Box Turtle Bulletin

Box Turtle BulletinNews, analysis and fact-checking of anti-gay rhetoric
“Now you must raise your children up in a world where that union of man and box turtle is on the same legal footing as man and wife…”
This article can be found at:
Latest Posts

Posts for November, 2012

NOM Reacts

Jim Burroway

November 7th, 2012

Nope. Nothing historic to see here:

Brian Brown, president of the National Organization for Marriage (NOM), released the following statement today:

“Obviously we are very disappointed in losing four tough election battles by narrow margins. We knew long ago that we faced a difficult political landscape with the four marriage battles occurring in four of the deepest-blue states in America. As our opponents built a huge financial advantage, the odds became even steeper. We ran strong campaigns and nearly prevailed in a very difficult environment, significantly out-performing the GOP ticket in every state.

Despite the fact that NOM was able to contribute a record amount to the campaigns (over $5.5 million), we were still heavily outspent, by a margin of at least four-to-one. We were fighting the entirety of the political establishment in most of the states, including sitting governors in three of the states who campaigned heavily for gay marriage. Our opponents and some in the media will attempt to portray the election results as a changing point in how Americans view gay marriage, but that is not the case. Americans remain strongly in favor of marriage as the union of one man and one woman. The election results reflect the political and funding advantages our opponents enjoyed in these very liberal states.

Though we are disappointed over these losses, we remain faithful to our mission and committed to the cause of preserving marriage as God designed it. Marriage is a true and just cause, and we will never abandon the field of battle just because we experienced a setback. There is much work to do, and we begin that process now.”

From 1961 to 2012: Today’s Victories Were A Long Time Coming

Jim Burroway

November 7th, 2012

Fifty-one years ago today, José Sarria, a drag performer at San Francisco’s famed Black Cat bar, lost his bid for election to the San Francisco Board of Supervisors. Desite the loss, his election was historic as an openly gay candidate stood for election for the first time. Sarria earned nearly 6,000 votes, putting him in nineth place city-wide in a contest for five at-large seats. Ninth out of thirty-four, which mean that, as Sarria later recalled, “From that day on, nobody ran for anything in San Francisco without knocking on the door of the gay community.”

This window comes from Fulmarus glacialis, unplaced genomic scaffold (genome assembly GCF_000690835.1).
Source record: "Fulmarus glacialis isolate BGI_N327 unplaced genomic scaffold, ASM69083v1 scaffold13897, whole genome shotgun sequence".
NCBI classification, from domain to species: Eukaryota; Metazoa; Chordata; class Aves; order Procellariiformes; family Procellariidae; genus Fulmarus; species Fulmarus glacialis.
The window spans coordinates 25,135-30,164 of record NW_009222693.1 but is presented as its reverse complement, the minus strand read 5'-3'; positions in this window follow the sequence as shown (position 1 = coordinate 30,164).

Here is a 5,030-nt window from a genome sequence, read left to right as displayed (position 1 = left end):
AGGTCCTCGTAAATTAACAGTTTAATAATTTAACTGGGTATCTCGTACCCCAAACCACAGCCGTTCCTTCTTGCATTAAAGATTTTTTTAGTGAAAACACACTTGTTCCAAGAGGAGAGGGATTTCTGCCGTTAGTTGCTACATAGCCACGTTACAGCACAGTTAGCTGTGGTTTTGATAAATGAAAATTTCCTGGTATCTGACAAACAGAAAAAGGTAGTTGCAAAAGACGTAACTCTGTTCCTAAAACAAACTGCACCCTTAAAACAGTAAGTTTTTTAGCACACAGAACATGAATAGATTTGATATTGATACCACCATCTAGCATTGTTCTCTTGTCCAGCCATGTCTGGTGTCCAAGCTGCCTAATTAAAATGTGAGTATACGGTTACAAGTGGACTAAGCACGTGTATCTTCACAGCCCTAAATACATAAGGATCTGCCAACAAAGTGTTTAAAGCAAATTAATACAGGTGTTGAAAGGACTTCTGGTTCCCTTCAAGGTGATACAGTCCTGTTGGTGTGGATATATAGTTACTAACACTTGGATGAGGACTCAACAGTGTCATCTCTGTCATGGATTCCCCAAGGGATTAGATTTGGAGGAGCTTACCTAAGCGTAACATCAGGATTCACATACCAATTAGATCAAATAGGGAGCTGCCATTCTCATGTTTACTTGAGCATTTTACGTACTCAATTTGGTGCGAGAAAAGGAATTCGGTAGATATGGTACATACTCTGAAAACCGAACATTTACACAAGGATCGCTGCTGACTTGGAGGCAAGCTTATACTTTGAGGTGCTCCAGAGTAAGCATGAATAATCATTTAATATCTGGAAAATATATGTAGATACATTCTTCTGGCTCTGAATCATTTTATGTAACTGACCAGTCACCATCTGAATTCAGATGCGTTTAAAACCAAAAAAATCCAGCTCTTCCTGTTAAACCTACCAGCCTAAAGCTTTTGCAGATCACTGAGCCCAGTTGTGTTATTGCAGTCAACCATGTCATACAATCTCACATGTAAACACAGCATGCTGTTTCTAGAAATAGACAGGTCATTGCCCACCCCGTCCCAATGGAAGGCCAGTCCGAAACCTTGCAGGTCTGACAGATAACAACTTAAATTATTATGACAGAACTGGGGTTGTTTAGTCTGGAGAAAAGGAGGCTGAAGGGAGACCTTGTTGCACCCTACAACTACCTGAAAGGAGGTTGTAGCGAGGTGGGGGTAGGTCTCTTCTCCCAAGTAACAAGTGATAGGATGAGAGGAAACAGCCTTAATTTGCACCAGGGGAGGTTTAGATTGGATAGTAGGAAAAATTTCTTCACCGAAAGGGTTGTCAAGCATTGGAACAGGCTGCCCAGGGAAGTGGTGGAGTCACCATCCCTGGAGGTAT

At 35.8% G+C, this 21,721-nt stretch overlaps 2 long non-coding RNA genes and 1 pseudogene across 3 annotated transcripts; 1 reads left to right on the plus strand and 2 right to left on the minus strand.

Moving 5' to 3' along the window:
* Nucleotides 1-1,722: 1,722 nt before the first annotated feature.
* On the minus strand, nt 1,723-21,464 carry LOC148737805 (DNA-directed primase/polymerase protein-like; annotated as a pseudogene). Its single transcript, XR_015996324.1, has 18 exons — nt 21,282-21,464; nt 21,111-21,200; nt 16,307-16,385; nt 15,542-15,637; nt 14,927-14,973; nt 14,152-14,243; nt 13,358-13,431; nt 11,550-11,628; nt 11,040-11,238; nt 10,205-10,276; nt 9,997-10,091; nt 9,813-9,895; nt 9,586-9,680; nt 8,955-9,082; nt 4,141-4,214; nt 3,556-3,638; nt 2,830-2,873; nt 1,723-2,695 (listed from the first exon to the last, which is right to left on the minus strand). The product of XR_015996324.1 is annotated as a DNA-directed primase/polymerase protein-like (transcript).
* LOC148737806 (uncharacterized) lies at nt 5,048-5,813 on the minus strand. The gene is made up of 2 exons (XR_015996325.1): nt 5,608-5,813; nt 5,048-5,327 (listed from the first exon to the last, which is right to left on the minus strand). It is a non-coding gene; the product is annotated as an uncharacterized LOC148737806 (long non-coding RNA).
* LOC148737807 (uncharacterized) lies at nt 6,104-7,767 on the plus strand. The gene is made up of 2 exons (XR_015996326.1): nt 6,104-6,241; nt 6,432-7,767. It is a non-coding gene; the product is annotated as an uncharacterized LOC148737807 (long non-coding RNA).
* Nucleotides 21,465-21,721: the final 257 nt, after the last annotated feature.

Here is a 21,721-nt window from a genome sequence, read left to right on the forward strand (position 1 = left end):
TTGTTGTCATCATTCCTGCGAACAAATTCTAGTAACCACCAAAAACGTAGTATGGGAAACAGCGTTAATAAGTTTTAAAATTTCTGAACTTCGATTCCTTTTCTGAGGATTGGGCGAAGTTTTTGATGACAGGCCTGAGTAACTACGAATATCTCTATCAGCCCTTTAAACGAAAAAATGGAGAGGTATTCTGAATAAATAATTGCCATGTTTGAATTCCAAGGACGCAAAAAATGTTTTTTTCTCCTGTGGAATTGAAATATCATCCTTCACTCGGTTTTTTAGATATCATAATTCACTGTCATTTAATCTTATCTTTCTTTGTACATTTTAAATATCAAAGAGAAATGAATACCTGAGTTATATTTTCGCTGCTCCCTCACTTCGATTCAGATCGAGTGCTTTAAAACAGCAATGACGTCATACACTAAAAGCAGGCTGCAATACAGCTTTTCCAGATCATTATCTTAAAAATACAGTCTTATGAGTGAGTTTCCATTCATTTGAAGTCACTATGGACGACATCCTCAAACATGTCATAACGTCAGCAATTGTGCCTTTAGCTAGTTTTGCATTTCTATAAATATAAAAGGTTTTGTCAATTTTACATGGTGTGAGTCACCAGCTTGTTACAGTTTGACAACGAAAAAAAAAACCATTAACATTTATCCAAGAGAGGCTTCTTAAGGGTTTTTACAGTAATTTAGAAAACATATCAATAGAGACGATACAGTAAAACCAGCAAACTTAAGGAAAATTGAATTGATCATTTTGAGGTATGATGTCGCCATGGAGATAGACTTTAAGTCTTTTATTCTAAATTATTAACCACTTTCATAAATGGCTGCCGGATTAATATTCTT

Fifty-one years later, the long-unimaginable happened. A president ended a ban on gays in the military, ordered his Justice Department to stop defending the DOMA, and announced his full support for the rights of everyone to marry. He was re-elected, against a candidate who was against all of those things. Five openly gay candidates for Congress won their races, and for the first time, a lesbian will sit in the Senate. In none of those races were the candidates’ sexual orientation a major issue.

And after voters in 31 states voted to add bans on same-sex marriage to their state constitutions, Minnesota voters stopped the tide and refused to write discrimination into their organizing document. But that’s not all. Voters in three states (assuming the victory in Washington holds) have gone much further than ever before. Citizens in Maine, Maryland and Washington have given their approval to allow their gay and leasbian neighbors to actually begin marrying in the next couple of months. They didn’t just say no to a permanent ban while existing laws continued to prevent gay people from marrying. They changed existing law so that those marriages can take place.

And they did that at the ballot box. Remember how our opponents always said that every time voters weighted in on marriage , they always voted to deny marriage equality? No more. I would love to be sitting in the offices at the Family “Research” Council and National Organization for Marriage right now. They have seen their era end right before their eyes. But make no mistake: they will also steadfastly refuse to acknowledge its importance.